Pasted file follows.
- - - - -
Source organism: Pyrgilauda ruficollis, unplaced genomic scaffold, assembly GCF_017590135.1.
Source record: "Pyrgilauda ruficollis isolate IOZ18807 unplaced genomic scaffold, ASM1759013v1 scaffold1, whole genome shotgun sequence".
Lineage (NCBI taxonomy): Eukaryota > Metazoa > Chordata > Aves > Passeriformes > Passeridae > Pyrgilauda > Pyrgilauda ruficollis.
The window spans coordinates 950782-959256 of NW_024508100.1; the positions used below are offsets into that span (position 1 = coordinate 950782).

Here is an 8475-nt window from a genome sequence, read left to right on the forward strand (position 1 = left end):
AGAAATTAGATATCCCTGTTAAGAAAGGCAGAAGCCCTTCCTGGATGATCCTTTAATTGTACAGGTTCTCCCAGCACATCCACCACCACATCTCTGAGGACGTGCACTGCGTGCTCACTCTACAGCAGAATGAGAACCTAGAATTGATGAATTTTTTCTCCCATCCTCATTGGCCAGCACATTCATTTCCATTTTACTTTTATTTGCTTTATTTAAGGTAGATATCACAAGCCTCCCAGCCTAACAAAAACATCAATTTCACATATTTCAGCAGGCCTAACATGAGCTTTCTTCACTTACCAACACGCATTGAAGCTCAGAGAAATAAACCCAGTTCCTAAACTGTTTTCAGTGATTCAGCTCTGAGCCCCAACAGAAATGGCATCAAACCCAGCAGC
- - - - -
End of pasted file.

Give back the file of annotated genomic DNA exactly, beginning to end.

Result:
Source organism: Pyrgilauda ruficollis, unplaced genomic scaffold, assembly GCF_017590135.1.
Source record: "Pyrgilauda ruficollis isolate IOZ18807 unplaced genomic scaffold, ASM1759013v1 scaffold1, whole genome shotgun sequence".
Lineage (NCBI taxonomy): Eukaryota > Metazoa > Chordata > Aves > Passeriformes > Passeridae > Pyrgilauda > Pyrgilauda ruficollis.
The window spans coordinates 950782-959256 of NW_024508100.1; the positions used below are offsets into that span (position 1 = coordinate 950782).

Here is an 8475-nt window from a genome sequence, read left to right on the forward strand (position 1 = left end):
AGAAATTAGATATCCCTGTTAAGAAAGGCAGAAGCCCTTCCTGGATGATCCTTTAATTGTACAGGTTCTCCCAGCACATCCACCACCACATCTCTGAGGACGTGCACTGCGTGCTCACTCTACAGCAGAATGAGAACCTAGAATTGATGAATTTTTTCTCCCATCCTCATTGGCCAGCACATTCATTTCCATTTTACTTTTATTTGCTTTATTTAAGGTAGATATCACAAGCCTCCCAGCCTAACAAAAACATCAATTTCACATATTTCAGCAGGCCTAACATGAGCTTTCTTCACTTACCAACACGCATTGAAGCTCAGAGAAATAAACCCAGTTCCTAAACTGTTTTCAGTGATTCAGCTCTGAGCCCCAACAGAAATGGCATCAAACCCAGCAGC